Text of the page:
Accessibility for Ontarians with Disabilities Act Alliance Update
United for a Barrier-Free Ontario for All People with Disabilities
Come to the August 16, 2018 Toronto MP’s Town Hall on Bill C-81, the Proposed Accessible Canada Act, and Urge your Member of Parliament to Also Hold A Town Hall on This Bill
August 14, 2018
Are you in the Toronto area? Come to the Thursday, August 16, 2018 town hall meeting on Bill C-81, the proposed Accessible Canada Act. This event is being organized by Arif Virani, Member of Parliament for Parkdale-High Park. The details of this event are set out below. AODA Alliance Chair David Lepofsky will be one of the panelists speaking at this event. To get a free ticket to this event, sign up at www.arif-virani.eventbrite.ca
We thank MP Arif Virani for organizing this event. The AODA Alliance is happy to take part in this event. We are told that there will be American Sign Language interpretation at this event.
The organizers advise that they are trying to also arrange real time captioning, but this has not yet been confirmed. If you wish to find out what accessibility accommodations are provided, or to request any accommodation, contact the organizers by emailing Arif.Virani.C2@parl.gc.ca
Here is our key message about Bill C-81. Bill C-81 is a good start. However, it needs to be strengthened in order to be a good law. Our concerns largely boil down to these five points:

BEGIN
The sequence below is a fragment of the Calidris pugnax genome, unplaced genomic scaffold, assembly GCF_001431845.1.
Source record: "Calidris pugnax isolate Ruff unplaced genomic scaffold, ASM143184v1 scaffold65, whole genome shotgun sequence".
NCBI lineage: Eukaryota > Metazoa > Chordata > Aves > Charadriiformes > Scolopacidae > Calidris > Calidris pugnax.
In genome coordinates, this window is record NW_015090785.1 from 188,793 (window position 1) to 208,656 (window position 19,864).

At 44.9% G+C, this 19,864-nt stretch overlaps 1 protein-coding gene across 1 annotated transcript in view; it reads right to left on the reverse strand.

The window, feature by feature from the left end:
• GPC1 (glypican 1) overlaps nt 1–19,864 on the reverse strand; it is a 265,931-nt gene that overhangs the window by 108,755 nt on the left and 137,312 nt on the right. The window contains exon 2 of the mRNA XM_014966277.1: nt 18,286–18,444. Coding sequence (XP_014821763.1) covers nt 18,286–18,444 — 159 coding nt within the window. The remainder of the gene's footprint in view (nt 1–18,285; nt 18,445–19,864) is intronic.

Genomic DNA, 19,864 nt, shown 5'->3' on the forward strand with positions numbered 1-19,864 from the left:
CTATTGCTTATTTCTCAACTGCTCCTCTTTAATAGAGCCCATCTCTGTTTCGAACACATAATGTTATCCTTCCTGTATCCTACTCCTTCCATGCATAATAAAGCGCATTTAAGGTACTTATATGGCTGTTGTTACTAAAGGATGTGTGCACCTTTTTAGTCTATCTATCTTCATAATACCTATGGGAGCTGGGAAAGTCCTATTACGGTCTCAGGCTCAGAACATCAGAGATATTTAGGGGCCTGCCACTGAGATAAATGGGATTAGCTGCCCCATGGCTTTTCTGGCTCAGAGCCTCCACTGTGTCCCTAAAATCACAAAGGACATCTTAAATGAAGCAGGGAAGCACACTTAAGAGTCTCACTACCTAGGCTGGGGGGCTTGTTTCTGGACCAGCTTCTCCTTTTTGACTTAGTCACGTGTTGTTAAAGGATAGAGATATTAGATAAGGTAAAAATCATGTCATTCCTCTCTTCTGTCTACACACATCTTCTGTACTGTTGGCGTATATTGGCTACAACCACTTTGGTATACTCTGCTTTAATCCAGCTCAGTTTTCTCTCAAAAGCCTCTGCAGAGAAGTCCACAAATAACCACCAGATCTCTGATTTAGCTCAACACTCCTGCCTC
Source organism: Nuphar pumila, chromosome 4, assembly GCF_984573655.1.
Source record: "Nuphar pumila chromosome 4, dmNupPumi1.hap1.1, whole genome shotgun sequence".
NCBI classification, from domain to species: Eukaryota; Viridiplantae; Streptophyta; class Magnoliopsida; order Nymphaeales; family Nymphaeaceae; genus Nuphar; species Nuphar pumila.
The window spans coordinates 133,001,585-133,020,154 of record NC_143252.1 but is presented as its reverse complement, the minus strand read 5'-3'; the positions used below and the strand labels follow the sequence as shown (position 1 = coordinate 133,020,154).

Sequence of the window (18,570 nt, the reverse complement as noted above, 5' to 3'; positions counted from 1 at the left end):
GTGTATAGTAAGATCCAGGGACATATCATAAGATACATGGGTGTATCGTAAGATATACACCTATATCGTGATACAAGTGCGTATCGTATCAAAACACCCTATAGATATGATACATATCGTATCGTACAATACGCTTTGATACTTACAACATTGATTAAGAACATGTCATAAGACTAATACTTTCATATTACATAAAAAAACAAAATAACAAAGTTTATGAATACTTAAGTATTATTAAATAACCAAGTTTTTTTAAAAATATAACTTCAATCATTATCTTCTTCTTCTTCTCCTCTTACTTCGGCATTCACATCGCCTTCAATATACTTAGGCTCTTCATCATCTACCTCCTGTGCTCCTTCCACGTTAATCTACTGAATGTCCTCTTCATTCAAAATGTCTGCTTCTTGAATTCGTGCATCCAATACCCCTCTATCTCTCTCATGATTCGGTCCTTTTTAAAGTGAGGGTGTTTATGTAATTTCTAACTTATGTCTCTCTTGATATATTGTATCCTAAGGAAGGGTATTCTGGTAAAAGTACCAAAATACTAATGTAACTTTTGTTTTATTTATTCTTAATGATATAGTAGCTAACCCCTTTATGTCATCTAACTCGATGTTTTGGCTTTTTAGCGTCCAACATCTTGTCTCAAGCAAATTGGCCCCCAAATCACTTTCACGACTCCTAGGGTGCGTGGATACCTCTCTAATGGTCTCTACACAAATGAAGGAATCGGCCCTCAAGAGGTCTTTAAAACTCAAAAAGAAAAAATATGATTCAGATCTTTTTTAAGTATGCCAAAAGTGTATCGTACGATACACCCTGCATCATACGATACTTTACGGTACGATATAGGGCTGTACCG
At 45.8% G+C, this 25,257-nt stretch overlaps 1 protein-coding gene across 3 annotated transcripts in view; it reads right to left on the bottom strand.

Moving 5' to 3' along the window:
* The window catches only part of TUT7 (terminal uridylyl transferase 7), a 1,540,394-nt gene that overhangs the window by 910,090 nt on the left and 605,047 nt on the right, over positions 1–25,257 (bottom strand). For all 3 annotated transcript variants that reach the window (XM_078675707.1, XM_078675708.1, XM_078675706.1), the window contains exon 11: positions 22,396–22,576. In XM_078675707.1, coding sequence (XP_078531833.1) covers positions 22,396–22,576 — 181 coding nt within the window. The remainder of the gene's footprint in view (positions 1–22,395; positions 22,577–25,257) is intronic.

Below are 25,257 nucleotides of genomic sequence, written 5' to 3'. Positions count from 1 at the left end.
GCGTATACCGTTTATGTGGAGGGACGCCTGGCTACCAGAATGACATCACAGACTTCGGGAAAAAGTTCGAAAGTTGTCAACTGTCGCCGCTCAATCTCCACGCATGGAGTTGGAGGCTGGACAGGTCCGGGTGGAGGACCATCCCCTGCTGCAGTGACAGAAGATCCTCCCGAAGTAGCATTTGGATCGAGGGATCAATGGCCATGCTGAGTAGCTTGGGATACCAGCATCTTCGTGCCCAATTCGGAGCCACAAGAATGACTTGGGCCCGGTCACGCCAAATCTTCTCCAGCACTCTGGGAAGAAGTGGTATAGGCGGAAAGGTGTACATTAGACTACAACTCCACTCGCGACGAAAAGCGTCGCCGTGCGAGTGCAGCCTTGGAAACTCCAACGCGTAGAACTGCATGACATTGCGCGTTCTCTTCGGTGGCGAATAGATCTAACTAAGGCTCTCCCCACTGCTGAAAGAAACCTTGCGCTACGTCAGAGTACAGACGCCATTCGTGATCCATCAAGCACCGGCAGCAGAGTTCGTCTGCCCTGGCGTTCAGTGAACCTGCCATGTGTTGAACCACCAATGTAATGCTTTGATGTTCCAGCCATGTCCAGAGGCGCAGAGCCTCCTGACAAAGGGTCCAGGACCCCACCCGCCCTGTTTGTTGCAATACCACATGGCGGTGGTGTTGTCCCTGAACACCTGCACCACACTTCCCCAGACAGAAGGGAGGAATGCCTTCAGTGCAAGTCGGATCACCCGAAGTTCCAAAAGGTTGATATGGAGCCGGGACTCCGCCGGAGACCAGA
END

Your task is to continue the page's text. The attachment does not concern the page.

- The bill’s purpose, the progressive realization of a barrier-free Canada, is too weak. The bill needs to set a deadline by which Canada is to become accessible to people with disabilities, in so far as the Federal Government can achieve this.
- It is good that the bill gives the Federal Government a range of powers to promote the goal of accessibility for people with disabilities. However the bill doesn’t impose duties on the Federal Government to use those powers or time lines for action to implement this bill. For example, it lets the Federal Government enact enforceable accessibility standards but doesn’t require the Federal Government to ever do so.
- It is good that the bill aims to have a broad reach. However, it needs to be amended to ensure that it reaches all disabilities, all kinds of accessibility barriers, and all the organizations and activities that the Federal Government can reach.
- It is good that the law includes a range of powers for its implementation and enforcement. However, it will be unnecessarily complicated and confusing for people with disabilities to navigate. The bill splinters the bill’s implementation and enforcement across some four federal agencies. It should be amended to consolidate all of this in the proposed new Accessibility Commissioner, so people with disabilities will have clear, simple one-stop enforcement. The bill leaves too much to future federal regulations. The Federal Government may never enact them. A future Federal Government could gut this bill in private, by amending or repealing those regulations, without a word of public debate in Parliament.
- The bill does not ensure that the Federal Government uses all the levers of power it can to promote accessibility for people with disabilities. For example, it is good that the bill lets the Federal Government require accessibility of the goods and services it purchases. However, the bill doesn’t ensure that public money is never used to create or perpetuate disability barriers in all areas, like the infrastructure in which the Federal Government invests public money. It doesn’t require that voting in federal elections become accessible for voters with disabilities, or that all federal laws are screened for accessibility problems.